I was pleased with the appearance of Ayaan Hirsi Ali as an invited speaker at the recently held Jaipur Literature Festival in India. From the snippets of her speech quoted in the media and her interview with Tehelka, I gather that she has been as outspoken in Jaipur in her criticism of Islam and its ideas, as she has always been:
Unlike other religions that allowed for criticism, Islam brooks no questioning, Ali said. "In Islam you submit your will to a force outside yourself, to a collective will," she said. Describing the Koran as a book written within a certain cultural context in the 6th century, she said many values are outdated. For instance, she said, in Islam, men and women are not equal, homosexual relations are not tolerated, women found guilty of adultery are required to be stoned to death, and the list of obligations under Islam have led to an environment of bigotry where believers are obliged to distance themselves from non-Muslims...
"It is important to off-set Islamic values with Western values. In Islam, men and women are not equal, a woman's testimony is worth half of a man's, and homosexuality is not acceptable. Is there a way to have a discussion with Muslim fundamentalists about Islam without offending them? No," says Ali, who feels that Islam needs to go through the same "enlightenment" process that other religions have gone though.
That's a refreshing departure from the mostly left leaning intellectuals at the Festival, who, while blind, deaf, and mute to all evidence to the contrary, regard Islam as the egalitarian religion of peace and compassion. Nilanjana Roy, in her eyewitness account of Ayaan's talk, wrote, "Most of us can’t get into the auditorium for her talk; the press of the crowds is too great; so we see her as a remote figure on the giant screens outside the Durbar Hall." Now, that speaks volumes for the heterodoxy of the literate sections if not all of Indian society as I know it.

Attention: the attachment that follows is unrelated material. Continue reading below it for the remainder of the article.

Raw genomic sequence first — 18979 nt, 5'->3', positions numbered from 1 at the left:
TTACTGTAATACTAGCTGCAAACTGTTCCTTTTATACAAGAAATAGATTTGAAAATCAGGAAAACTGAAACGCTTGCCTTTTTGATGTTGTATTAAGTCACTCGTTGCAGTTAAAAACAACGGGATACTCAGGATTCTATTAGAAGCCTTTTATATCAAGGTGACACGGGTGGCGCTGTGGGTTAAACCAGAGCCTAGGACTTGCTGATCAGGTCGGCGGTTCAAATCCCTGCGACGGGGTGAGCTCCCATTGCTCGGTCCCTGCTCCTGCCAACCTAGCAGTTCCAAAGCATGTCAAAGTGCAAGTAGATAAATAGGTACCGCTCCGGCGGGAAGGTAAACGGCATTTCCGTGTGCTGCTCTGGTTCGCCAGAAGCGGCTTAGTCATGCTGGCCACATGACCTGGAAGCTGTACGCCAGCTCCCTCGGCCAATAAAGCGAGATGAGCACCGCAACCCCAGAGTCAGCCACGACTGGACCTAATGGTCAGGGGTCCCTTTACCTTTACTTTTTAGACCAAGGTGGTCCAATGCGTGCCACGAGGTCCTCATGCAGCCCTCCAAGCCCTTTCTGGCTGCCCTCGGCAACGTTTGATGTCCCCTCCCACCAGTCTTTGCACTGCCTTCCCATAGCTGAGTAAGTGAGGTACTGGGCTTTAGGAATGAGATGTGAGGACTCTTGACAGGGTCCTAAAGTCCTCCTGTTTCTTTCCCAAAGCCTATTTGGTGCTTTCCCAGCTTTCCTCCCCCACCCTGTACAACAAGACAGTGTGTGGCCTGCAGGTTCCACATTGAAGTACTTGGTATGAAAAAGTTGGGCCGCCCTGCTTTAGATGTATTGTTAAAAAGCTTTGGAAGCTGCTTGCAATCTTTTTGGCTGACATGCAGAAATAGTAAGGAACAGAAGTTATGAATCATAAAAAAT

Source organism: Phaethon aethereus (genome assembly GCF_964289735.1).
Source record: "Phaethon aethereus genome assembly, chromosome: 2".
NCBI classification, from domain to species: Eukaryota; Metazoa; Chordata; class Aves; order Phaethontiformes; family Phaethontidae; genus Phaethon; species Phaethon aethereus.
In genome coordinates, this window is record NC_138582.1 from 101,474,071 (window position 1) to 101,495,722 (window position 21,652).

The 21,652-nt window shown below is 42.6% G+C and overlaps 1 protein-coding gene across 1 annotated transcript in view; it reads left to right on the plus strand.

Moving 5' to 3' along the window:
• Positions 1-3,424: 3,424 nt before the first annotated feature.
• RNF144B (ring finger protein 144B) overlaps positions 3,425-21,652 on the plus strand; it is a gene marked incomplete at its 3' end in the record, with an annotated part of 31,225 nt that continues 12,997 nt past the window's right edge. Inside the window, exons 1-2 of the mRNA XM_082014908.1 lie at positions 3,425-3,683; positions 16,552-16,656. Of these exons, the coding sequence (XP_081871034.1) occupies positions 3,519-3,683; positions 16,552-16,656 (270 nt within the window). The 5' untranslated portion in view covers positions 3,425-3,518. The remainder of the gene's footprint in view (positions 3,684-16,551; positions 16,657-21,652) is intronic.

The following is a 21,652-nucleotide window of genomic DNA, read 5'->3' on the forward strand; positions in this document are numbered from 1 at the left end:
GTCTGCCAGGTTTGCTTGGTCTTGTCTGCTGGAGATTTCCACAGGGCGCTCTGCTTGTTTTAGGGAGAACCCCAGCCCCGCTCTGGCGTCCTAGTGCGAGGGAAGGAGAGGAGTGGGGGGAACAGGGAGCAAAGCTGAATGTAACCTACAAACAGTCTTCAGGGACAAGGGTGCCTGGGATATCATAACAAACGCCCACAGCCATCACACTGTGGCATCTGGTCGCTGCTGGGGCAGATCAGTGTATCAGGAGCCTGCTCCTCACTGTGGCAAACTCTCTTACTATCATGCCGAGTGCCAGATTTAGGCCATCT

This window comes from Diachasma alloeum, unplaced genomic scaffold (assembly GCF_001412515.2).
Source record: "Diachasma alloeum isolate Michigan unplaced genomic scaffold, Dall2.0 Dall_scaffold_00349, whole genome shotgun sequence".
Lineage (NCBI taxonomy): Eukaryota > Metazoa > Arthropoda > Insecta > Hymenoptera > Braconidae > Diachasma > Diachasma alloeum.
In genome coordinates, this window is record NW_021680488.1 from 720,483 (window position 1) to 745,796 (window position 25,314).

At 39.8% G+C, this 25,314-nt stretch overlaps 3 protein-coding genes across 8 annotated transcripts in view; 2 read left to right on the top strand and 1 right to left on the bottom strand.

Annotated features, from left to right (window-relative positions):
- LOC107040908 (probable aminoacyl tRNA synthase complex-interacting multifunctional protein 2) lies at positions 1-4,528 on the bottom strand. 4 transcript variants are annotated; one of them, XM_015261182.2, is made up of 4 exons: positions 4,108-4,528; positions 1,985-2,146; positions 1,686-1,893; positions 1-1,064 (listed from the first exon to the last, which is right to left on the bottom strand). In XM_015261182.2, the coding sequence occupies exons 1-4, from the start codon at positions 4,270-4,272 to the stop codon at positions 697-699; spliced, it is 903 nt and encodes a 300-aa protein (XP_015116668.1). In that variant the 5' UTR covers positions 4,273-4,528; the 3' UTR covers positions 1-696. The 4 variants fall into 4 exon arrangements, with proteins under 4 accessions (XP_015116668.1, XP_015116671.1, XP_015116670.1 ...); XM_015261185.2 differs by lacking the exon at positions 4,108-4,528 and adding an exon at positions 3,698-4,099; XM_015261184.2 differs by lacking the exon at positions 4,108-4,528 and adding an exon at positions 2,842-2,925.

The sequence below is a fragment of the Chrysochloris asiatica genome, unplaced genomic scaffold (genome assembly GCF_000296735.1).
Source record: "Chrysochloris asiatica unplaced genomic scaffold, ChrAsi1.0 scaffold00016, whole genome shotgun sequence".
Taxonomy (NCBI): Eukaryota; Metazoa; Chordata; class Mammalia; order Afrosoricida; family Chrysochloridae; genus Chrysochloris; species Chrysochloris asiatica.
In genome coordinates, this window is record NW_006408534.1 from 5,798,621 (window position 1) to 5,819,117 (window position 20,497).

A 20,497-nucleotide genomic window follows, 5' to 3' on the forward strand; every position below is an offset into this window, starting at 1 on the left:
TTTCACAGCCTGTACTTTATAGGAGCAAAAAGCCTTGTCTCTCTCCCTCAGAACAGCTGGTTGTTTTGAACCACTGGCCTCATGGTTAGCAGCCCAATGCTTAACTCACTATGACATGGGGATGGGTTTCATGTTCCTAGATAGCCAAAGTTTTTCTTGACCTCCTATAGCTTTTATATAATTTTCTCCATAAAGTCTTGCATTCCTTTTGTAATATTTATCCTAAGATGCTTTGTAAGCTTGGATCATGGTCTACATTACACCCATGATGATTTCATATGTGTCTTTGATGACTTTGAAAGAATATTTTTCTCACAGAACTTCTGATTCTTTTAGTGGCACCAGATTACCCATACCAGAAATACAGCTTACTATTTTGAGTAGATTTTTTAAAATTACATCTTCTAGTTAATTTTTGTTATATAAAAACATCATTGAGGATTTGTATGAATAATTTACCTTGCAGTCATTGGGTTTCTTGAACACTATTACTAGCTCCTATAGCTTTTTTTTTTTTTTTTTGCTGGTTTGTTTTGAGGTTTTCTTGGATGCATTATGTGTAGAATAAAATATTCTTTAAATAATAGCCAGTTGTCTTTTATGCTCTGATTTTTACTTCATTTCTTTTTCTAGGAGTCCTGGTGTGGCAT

The organizers of the Jaipur Literature Festival are to be admired for their courage and discretion. Gettin Ayaan to participate in a public event, while keeping her presence in Jaipur a secret from the scores of mad men itching to execute the fatwah on her head, is no mean achievement. It signals a respect for freedom of expression, not seen often in the citadels of academic freedom such as the Yale University and the Department of Gender & Women's Studies at the University of Wisconsin.
It's also to the credit of the Government of India that they granted a visa to Ayaan without much fuss. Contrast it with the U.K. government's shameful attempt to bar another Dutch politician, Geert Wilders, from entering the country to show his 17-minute film, Fitna, which criticizes the Qur'an as a fascist book, at the House of Lords. It must be said that the Government of India has not always been a champion of free speech. Quite the contrary. In this instance, though, it was able to muster the courage to put its constitutional obligations above its political exigencies.
That Ayaan had to be accompanied by a burly bodyguard everywhere she went in Jaipur, does not diminish in anyway this singular accomplishment of the participants, the festival organizers and the Government of India. The mortal threat to Ayaan is neither imagined, nor is it local to Jaipur, India. Her friend, Theo Van Gogh, who was brutally murdered on the streets of the liberal capital of the world, Amsterdam, for speaking the truth in his short film Submission, is now a silent witness to the ubiquitous forces against freedom. It's doubtful if we'd ever be able to stop these forces entirely from reveling in the sacrifice of the living in the altar of the dead.
In the aftermath of her talk at the Jaipur Literature Festival, I have a question for Ayaan Hirsi Ali. Much as I appreciate your spirited rebellion against a fascist ideology masquerading as a religion, you are wrong to conflate a clash of ideas with a clash of lands and their people. As the author of Caged Virgin, you should have known better than to label freedom and equality as "Western" values. By attributing these essentially universal ideals to an arbitrary area of the globe, aren't you risking the alienation of billions of men and women from Iran to India to Mongolia, who value them as much as you and me?
Surely, as you must have realized in Jaipur, if not before, there is no geographical boundary in the world of ideas. Precisely at which longitude do you think that one ceases to value liberty and equality?